A Batley Grammar School teacher is today in hiding and under police protection. He reportedly showed the infamous Charlie Hebdo cartoon of Mohammed during a Religious Studies class, and the mob descended. They wanted him to be sacked immediately for disrespecting their prophet, so the Headteacher Gary Kibble politely but firmly reminded them that there is no sharia blasphemy code in Batley Grammar, and that teachers are permitted to use age-appropriate resources in order to explore sensitive subjects and encourage critical thinking made a statement:
The school unequivocally apologises for using a totally inappropriate image in a recent religious studies lesson. It should not have been used. The member of staff has also relayed their most sincere apologies. We have immediately withdrawn teaching on this part of the course and we are reviewing how we go forward with the support of all the communities represented in our school. The member of staff has been suspended pending an independent, formal investigation…
This is quite simply shameful. Setting aside the fact that Batley Grammar School has no religious foundation but is now apparently subject to a particular sharia blasphemy code, it is astonishing that the Headteacher did not use this opportunity to defend his teacher and to make it clear that academic freedom permits Islam to be critiqued and Mohammed to be portrayed – even as a satirical cartoon.
The context was a lesson on religious extremism and the terror attack on the office of Charlie Hebdo in Paris. The teacher asked his students who was to blame, the cartoonist or the terrorists. The lesson was designed to elicit critical thinking and philosophical inquiry. You may say he could have posed this question without showing the cartoon, but why shouldn’t he show the cartoon? Satire is legal: a picture speaks a thousands words – especially in education – and this school is in England, not Pakistan.
If the Headteacher “unequivocally apologises for using a totally inappropriate image” of Mohammed during a Religious Studies lesson, would he unequivocally apologise for using any image of Mohammed in any educational context? In the Sunni tradition, schools of sharia forbid all images of their prophet, but in the Shia tradition, he has been depicted for centuries. If a Sunni mob descended on his school protesting against such blasphemy, would Gary Kibble robustly defend a teacher for showing a depiction of Mohammed in the context of Shia art, or would he issue another grovelling apology with an assurance that the course will be reviewed and all resources made fully Sunni-sharia compliant?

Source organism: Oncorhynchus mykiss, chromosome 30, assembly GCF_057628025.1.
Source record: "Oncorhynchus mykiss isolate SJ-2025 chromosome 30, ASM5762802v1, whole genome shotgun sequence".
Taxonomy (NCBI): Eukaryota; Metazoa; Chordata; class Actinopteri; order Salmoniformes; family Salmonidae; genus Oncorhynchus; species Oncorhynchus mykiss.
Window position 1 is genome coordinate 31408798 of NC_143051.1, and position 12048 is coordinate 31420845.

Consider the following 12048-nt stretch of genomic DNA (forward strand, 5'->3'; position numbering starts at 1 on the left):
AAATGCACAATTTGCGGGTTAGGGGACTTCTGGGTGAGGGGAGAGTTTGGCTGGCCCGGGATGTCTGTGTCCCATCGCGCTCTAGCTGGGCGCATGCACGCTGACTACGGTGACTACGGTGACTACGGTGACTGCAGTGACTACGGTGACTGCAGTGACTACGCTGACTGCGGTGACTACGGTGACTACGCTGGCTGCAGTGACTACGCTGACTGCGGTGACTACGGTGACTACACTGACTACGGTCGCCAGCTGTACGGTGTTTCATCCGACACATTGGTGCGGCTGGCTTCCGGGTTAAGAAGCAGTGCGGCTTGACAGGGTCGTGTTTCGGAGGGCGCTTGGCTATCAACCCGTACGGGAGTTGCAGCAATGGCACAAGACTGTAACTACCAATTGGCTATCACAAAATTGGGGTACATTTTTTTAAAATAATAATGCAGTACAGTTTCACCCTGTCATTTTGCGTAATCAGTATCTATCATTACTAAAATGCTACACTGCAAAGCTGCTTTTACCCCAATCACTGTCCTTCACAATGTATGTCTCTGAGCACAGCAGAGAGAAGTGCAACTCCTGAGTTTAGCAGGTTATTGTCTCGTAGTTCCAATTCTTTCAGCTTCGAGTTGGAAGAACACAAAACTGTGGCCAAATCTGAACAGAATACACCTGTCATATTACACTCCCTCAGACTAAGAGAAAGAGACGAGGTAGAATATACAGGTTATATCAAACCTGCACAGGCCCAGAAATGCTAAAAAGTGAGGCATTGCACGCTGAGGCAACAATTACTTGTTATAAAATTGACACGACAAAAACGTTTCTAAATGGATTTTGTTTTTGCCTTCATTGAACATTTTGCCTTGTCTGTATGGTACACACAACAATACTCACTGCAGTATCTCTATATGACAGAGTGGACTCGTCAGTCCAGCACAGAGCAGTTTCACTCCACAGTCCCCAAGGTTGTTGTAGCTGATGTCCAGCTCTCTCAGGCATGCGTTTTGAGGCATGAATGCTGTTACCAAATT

A Muslim charity which supports the school has issued the following letter:
The charity not only names the teacher, but blackmails the school: all charitable support will cease unless the teacher is sacked. Forget due process, forget natural justice, forget his heartfelt apology: he has blasphemed “our beloved Prophet Muhammad”, and so must be “permanently removed”.
Gary Kibble and the Governing Body of Batley Grammar cannot give in to this sort of bullying. They are no doubt dedicated to the promotion of community cohesion, inclusion, mutual respect and tolerance of those with different faiths and beliefs. And they also no doubt respect the values, ideas and beliefs of others whilst not imposing their own on others. Now is the time to demand, very politely, that these very ‘British values’ be reciprocated and reified by others in the Batley community, not to convey to the world that secular state education in England is now subject to an Islamic blasphemy law.